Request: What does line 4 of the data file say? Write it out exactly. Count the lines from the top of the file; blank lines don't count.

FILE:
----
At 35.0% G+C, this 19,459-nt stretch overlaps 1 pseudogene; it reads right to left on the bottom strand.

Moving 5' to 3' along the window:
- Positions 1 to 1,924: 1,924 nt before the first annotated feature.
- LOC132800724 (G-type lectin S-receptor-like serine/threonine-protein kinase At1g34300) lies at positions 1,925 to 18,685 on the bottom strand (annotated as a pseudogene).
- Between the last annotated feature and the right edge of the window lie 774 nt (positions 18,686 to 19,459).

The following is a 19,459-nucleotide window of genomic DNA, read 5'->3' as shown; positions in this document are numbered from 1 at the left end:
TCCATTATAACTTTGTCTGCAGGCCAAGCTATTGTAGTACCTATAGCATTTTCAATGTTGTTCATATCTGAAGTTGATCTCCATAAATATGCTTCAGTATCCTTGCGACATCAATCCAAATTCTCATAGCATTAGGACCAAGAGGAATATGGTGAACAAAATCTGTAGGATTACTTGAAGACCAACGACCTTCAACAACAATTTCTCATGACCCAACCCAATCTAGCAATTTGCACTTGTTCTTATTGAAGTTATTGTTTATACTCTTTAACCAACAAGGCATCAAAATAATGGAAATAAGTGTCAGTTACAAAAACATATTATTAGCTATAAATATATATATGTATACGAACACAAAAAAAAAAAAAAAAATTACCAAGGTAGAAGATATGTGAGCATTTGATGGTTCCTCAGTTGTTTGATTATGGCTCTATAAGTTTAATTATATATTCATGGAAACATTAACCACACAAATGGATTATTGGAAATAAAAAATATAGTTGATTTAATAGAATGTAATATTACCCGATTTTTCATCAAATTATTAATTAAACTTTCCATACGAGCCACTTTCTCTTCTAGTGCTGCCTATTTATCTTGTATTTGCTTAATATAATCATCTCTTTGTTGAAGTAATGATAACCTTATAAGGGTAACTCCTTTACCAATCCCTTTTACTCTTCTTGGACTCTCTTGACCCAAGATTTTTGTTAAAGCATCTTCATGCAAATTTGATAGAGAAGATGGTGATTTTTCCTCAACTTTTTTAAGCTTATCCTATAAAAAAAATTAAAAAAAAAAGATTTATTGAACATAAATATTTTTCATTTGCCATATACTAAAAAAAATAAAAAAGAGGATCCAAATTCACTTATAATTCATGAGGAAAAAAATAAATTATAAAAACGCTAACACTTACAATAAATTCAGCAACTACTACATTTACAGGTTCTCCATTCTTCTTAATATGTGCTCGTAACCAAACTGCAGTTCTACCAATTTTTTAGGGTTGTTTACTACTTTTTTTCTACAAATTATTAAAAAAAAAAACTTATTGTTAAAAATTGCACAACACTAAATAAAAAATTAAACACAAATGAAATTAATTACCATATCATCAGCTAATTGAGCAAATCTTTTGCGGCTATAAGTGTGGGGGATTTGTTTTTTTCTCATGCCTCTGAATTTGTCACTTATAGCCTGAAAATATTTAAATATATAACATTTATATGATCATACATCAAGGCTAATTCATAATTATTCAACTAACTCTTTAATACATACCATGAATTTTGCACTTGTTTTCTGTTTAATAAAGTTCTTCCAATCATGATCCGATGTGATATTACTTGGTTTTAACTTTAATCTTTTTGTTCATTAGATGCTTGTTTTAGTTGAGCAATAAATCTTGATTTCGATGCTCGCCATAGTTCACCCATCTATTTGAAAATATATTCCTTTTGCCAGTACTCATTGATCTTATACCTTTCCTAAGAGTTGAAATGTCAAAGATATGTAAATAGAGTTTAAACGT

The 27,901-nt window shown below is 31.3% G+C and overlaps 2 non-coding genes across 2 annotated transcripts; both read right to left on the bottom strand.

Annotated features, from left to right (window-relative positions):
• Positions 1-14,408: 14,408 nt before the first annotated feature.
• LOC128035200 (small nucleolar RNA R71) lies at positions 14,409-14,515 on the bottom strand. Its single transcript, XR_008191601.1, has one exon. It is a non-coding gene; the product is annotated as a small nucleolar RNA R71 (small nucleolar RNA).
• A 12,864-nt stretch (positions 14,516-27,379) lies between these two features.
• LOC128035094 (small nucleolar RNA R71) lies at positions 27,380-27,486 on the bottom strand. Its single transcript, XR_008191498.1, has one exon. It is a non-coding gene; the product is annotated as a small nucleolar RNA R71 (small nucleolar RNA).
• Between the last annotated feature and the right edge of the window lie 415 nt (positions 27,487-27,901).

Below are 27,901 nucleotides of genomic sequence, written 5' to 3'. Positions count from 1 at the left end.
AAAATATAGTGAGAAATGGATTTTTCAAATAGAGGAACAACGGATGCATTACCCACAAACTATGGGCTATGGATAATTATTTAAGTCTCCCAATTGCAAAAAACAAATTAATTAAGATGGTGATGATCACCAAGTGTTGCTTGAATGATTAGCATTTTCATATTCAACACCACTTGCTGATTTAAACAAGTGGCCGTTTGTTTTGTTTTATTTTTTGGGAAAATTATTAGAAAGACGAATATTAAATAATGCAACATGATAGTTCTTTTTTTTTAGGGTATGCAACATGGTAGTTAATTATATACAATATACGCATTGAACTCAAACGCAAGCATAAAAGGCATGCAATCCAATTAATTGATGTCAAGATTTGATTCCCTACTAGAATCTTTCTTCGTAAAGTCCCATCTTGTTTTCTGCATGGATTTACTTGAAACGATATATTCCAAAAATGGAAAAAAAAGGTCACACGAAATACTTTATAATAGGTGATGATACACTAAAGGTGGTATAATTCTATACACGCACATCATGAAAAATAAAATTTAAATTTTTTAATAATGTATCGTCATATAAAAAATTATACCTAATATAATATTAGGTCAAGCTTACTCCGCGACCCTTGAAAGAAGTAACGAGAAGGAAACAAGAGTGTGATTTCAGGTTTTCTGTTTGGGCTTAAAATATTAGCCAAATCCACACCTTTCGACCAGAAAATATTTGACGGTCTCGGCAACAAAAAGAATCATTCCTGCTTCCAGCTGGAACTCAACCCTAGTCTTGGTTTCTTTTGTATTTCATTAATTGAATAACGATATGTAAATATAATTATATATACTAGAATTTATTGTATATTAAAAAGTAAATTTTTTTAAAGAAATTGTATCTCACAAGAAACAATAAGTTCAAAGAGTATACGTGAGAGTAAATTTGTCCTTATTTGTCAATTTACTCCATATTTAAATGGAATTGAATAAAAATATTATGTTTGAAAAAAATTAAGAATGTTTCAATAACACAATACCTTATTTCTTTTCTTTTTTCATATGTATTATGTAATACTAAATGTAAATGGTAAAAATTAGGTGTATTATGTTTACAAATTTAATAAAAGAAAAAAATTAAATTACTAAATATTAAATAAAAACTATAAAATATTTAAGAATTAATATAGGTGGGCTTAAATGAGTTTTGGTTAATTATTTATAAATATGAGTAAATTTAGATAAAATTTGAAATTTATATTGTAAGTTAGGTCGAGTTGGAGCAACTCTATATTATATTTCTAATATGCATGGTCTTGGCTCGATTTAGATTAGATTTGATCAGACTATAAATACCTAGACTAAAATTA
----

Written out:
- LOC132800724 (G-type lectin S-receptor-like serine/threonine-protein kinase At1g34300) lies at positions 1,925 to 18,685 on the bottom strand (annotated as a pseudogene).